Halloween or Samhain, as it was once called, was a Gaelic festival marking the end of the harvest season and the beginning of winter or the “darker half” of the year. Traditionally, it was celebrated about halfway between the autumn equinox and the winter solstice.
Here we are again … yet, at this date, on the 31st of October, it’s actually the eve of summer in the southern hemisphere … down here in Oz! Why would we celebrate this traditional event at the onset of summer? If we celebrate something without knowing why we’re celebrating it, isn’t that unconsciousness? And where is unconsciousness going to get us?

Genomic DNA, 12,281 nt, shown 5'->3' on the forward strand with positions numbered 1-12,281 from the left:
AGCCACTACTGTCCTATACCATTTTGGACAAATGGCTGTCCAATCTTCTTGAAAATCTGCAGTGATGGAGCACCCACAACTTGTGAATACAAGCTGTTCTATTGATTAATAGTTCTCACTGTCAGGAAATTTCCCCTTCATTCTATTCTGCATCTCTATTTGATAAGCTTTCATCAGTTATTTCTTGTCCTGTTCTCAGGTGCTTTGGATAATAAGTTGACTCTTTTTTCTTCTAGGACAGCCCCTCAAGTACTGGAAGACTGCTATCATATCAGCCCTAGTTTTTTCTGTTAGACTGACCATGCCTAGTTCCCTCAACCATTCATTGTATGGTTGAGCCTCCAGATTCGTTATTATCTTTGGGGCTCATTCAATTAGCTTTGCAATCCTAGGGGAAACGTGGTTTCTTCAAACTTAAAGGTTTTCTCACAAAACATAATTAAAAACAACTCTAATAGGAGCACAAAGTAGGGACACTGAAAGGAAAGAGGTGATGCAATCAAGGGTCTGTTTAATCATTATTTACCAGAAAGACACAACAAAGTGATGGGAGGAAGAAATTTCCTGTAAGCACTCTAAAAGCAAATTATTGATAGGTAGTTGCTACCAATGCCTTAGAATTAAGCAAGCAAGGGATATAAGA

According to scholars, this was originally a festival of the dead with pagan roots, along with games traditionally played as a form of divination. It celebrates the time between autumn and winter, life and death. At the ancient Celtic festival people would light bonfires and wear costumes to ward off roaming ghosts. Nowadays, typical festive Halloween activities just include trick-or-treating, carving pumpkins, lighting bonfires, visiting haunted houses, playing pranks, telling scary stories, watching horror films, etc.If we were to acknowledge the true spirit of Halloween, why not celebrate it at the end of our autumn in April?